How to Make a Handle part 1

The Design

Choose a design that fits your hand, to measure your hand click here. The size of your palm should be close to the handle size measured between the upper and lower horn.

The handle size measured between the upper and lower horn

Smaller saws have smaller handles; check if the front part of the handle fits the size of the blade you will be using.

16″ Small handle on an 18″ blade. The front part is a little too small for the blade
18″ Medium handle on an 18″ blade. The front part is better sized for the blade

By using a scanner/copier you can resize handle templates quickly, either to make it fit your hand or the sawblade.

The Handle Blank

Choose a stable wood, preferably air-dried and quartersawn, to make a handle blank. Woods like Beech and fruitwoods have nice flecking when the grain is quartersawn or riven.

Endgrain of a Beech handle blank
Flecking the side of the same blank

The thickness of the blank makes a big difference to how the handle feels in the hand. It works together with the radius of the round-overs to form a comfortable grip. Many handsaws handles are around 29/32″ (23 mm) thick while some older ones can be up to an inch thick. For instance later Disston handsaws have thinner handles and larger radius roundovers to balance that out. My preference is smaller radius round-overs with thicker handles of around 31/32″ (24.6mm).

Cross sections of the handle grip – thickness vs round-over radius

To make it easier to cut the recess for the blade, make sure the blank is flat and of equal thickness throughout.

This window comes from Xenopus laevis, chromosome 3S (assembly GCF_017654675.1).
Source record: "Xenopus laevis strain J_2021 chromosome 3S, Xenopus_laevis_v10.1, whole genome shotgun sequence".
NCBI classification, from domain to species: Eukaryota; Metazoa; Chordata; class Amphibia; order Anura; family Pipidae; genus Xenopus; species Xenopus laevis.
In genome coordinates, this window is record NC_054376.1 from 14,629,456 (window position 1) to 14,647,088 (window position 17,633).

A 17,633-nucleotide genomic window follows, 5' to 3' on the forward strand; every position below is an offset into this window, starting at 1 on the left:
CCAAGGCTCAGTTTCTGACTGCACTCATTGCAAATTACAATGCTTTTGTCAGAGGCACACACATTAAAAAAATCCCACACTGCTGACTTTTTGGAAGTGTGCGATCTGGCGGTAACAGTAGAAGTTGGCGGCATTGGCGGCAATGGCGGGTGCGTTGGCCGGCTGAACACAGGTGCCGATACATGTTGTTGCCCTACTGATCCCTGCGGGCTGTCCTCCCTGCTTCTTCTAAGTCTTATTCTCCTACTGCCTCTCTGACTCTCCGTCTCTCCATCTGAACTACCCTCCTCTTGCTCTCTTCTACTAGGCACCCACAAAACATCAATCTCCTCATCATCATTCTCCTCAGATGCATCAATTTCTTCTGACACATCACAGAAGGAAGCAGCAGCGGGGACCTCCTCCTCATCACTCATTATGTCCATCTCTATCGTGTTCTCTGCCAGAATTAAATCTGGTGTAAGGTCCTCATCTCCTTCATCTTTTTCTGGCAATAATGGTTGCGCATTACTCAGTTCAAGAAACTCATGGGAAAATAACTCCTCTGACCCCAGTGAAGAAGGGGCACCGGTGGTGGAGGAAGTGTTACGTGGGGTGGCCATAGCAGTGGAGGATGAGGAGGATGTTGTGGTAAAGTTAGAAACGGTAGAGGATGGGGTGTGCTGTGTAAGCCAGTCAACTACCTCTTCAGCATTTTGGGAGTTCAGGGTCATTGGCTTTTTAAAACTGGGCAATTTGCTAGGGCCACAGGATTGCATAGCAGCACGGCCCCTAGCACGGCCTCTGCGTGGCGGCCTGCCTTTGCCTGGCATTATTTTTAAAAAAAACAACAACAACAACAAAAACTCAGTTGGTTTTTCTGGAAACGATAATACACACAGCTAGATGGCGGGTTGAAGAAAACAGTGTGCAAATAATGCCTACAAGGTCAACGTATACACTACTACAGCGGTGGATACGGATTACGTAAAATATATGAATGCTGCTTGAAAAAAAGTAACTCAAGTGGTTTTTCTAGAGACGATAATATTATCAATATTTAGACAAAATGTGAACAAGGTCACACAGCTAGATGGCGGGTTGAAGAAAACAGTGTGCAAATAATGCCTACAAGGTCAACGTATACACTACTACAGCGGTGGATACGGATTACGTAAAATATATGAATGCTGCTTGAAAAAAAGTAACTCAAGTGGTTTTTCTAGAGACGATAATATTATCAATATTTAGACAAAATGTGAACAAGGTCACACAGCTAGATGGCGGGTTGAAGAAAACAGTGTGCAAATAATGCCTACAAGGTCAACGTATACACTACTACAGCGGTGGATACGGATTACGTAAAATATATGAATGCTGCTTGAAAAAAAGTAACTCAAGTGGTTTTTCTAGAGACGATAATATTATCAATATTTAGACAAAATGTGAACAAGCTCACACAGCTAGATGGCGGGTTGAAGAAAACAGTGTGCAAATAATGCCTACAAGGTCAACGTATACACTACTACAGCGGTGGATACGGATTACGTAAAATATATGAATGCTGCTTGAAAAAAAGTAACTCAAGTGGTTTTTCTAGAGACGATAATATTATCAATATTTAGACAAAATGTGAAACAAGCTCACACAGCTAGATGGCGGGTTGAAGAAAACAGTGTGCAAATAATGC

Transferring the Handle Design

Print out the handle pattern and place it on the blank, choosing the best position for the handle concerning the grain direction for strength of thinner areas, avoiding defects and zoning in nice looking areas.

Pattern made with tracing paper and laminated with plastic
Transferred with pencil

The design can be glued on or pencilled on. I prefer to use a pencil plus a way to transfer the pattern of the inside lines also. This second inner pattern can also be pencilled onto the other side of the handle after cutting out the rough shape.

The inner pattern aligned with the outside lines

Cutting out the Shape

For cutting the rough shape a coping saw, a band saw or a scroll saw works well. Some parts of the handle can be drilled out with Forstner bits, although I prefer to use saws. Cut out the shape slightly oversize to be able to remove any saw marks and irregularities close to the line. Especially places where there is end grain will tear out easier with sawing and take longer to sand smooth.

Now we have a handle shape roughly cut out and need to prepare it for the next processes. Clean up the rough sawn edges by paring, sanding, rasping or filing them down close to the line.

The shape rough cut out and edges cleaned up

Now it’s easier to align and draw the inner pattern onto the other side of the handle. If you have used a coping saw to cut out the rough shape, try to make the edges 90 degrees to the sides in the previous step so the other side of the handle has the same shape. This helps to align the inner pattern better.

The inner pattern can now be drawn onto the other side

The next phase begins in part 2.